Coromon review

by on March 31, 2022
Reviewed On
Release Date

March 31, 2022


My love for the Pokemon series is pretty well documented at this point, but my favourite title often surprises people. I think Pokemon Black and White are the greatest monster collecting games of all time. They came along towards the end of Game Freak’s phenomenal run of DS games, where the difficulty, mechanics and amount of grind needed to become a Pokemon master was at its best. Alongside that they had a completely new cast of adorable pocket monsters. Not a single returning Pokemon could be found in the main game (not even a Pikachu!) which meant discovering brand new buddies around every corner. Why am I talking about Pokemon Black and White in a Coromon review you ask? Because although it has some issues, Coromon is in many ways the modern Black and White.

As a rare fully grown adult in the world of monster catching games, your character is about to begin his first job working at the scientific research company Lux Solis. These smart-Alecks spend all day and night creating new technology relating to and powered by Coromon, and your job there is to wander the world and beat up some massive boss monsters for their essence. So in the name of science your adventure begins, with plenty of critters to collect along the way.

As is tradition you’ll begin your journey by receiving a starter Coromon. After a brief questionnaire one of your colleagues will recommend either the fire turtle Toruga, the water shark Nibblegar or the ice bear Cubzero based on your answers (though you’re free to ignore them and pick your favourite). Then it’s out into the world and into the long grass to go and find more buddies.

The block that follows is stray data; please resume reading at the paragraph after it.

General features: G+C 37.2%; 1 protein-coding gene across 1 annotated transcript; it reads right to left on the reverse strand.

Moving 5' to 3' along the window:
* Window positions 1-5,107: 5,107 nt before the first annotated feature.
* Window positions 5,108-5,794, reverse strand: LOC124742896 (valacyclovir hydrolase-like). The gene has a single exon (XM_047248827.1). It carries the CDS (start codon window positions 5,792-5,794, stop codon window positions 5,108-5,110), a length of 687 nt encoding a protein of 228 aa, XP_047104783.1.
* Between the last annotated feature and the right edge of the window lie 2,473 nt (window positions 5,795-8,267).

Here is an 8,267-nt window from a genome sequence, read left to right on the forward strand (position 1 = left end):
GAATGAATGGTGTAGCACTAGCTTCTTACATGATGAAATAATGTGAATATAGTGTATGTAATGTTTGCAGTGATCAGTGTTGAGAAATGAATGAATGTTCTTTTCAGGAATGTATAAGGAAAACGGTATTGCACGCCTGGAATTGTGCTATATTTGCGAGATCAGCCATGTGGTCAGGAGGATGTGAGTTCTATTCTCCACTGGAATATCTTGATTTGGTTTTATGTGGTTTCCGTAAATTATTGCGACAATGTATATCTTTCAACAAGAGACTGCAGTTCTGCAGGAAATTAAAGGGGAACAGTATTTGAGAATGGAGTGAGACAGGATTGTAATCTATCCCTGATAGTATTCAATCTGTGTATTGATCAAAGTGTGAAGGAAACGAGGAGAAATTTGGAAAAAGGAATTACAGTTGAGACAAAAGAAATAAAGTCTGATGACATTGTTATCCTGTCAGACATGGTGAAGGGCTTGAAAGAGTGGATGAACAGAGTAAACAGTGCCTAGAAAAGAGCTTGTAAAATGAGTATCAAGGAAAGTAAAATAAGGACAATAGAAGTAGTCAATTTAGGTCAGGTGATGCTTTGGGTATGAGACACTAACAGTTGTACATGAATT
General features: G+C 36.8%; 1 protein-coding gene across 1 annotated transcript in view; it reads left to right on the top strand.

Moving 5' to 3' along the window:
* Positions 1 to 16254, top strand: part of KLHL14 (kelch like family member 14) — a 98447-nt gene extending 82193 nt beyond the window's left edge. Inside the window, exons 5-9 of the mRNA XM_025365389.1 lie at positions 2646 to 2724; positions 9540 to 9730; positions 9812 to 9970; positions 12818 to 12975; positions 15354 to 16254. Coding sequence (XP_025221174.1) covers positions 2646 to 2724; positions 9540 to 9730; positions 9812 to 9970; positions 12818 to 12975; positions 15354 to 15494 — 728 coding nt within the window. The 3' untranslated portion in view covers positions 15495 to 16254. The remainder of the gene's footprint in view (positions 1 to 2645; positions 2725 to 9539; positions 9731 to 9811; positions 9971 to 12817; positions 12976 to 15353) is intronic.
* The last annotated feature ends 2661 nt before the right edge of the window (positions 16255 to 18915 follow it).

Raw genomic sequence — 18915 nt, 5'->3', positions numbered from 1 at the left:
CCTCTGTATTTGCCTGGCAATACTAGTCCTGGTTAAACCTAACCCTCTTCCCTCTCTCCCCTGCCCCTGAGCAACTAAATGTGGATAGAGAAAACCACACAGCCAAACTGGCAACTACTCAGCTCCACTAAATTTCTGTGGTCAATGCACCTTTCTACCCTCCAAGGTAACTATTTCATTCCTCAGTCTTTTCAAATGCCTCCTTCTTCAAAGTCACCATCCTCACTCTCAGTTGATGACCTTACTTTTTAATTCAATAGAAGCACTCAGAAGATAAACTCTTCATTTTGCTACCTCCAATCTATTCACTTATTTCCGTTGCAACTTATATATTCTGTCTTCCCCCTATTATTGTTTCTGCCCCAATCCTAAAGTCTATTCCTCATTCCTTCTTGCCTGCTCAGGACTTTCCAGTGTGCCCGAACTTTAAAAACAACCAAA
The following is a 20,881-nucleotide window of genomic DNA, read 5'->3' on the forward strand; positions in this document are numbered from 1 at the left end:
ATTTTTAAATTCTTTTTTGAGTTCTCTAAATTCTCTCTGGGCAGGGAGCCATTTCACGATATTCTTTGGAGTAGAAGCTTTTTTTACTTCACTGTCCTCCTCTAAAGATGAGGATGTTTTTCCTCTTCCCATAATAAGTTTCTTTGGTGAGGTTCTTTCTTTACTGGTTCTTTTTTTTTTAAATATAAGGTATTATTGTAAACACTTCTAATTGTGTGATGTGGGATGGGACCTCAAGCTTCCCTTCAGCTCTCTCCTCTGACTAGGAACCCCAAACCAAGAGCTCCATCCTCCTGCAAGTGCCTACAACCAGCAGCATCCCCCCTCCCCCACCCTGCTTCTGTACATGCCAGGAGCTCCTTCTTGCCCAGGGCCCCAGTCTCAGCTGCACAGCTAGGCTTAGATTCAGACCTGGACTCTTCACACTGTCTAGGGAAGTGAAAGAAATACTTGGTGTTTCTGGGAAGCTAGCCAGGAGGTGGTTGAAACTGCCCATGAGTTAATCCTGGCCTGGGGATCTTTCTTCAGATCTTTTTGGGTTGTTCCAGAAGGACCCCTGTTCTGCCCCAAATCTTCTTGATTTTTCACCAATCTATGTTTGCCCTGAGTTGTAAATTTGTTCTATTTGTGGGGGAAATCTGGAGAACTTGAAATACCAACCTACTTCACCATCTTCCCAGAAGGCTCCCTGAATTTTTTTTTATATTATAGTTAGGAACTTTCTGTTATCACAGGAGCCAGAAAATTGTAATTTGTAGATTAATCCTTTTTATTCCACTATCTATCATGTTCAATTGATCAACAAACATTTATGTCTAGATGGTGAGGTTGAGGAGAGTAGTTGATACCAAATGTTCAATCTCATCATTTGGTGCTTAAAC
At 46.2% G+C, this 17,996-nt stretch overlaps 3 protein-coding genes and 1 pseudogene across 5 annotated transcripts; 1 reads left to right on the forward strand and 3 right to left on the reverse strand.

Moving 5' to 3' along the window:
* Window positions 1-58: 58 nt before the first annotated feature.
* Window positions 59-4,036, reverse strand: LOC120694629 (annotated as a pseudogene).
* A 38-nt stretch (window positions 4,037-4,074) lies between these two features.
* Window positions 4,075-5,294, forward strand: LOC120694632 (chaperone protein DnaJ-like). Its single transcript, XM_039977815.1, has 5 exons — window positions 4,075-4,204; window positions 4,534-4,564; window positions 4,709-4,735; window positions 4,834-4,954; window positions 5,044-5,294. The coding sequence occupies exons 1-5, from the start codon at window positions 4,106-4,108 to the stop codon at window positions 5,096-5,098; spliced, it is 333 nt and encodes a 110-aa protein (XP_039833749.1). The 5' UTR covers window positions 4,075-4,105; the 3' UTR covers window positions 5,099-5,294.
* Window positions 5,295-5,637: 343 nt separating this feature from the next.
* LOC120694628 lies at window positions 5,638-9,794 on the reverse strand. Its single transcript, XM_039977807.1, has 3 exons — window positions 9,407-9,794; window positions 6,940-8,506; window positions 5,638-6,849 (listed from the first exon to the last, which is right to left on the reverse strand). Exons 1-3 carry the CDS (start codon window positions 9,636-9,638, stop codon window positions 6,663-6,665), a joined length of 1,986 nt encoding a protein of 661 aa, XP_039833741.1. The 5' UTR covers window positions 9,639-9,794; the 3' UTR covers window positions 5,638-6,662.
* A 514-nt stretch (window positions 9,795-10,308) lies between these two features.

A screenshot of Coromon

The combat in Coromon is functionally the same as it is in a Pokemon game. You send out one of your six Coromon to batter your opponent, choose from 4 moves of various elemental types and continue your fantasy cock fighting until one is left standing. There are also status effects like poison and sleep, as well as plenty of buffs and debuffs to throw around. It’s very familiar, but that doesn’t stop it from being entertaining.

As you wander about the world, wild Coromon will jump out at you pretty consistently and if you see one you like (or just want to catch ’em all) you should whip out your Spinners. Spinners are (you guessed it) essentially Poke Balls, so weakening wild Coromon and hoping they stay in your Spinner is the name of the game. Again this isn’t really a big change from the game that inspired it, but if it ain’t broke don’t fix it I suppose.

I could talk about the similarities Coromon has to Pokemon until the cows come home, but it also has some fantastic new progression systems. Perhaps the most compelling of these are Milestones. These little mini objectives reward you with XP every time you complete one, which is used to level up a sort of battle pass for free items. It’s great to see the notification pop up that you unlocked a milestone for winning ten battles or evolving five Coromon, it’s just a very rewarding system.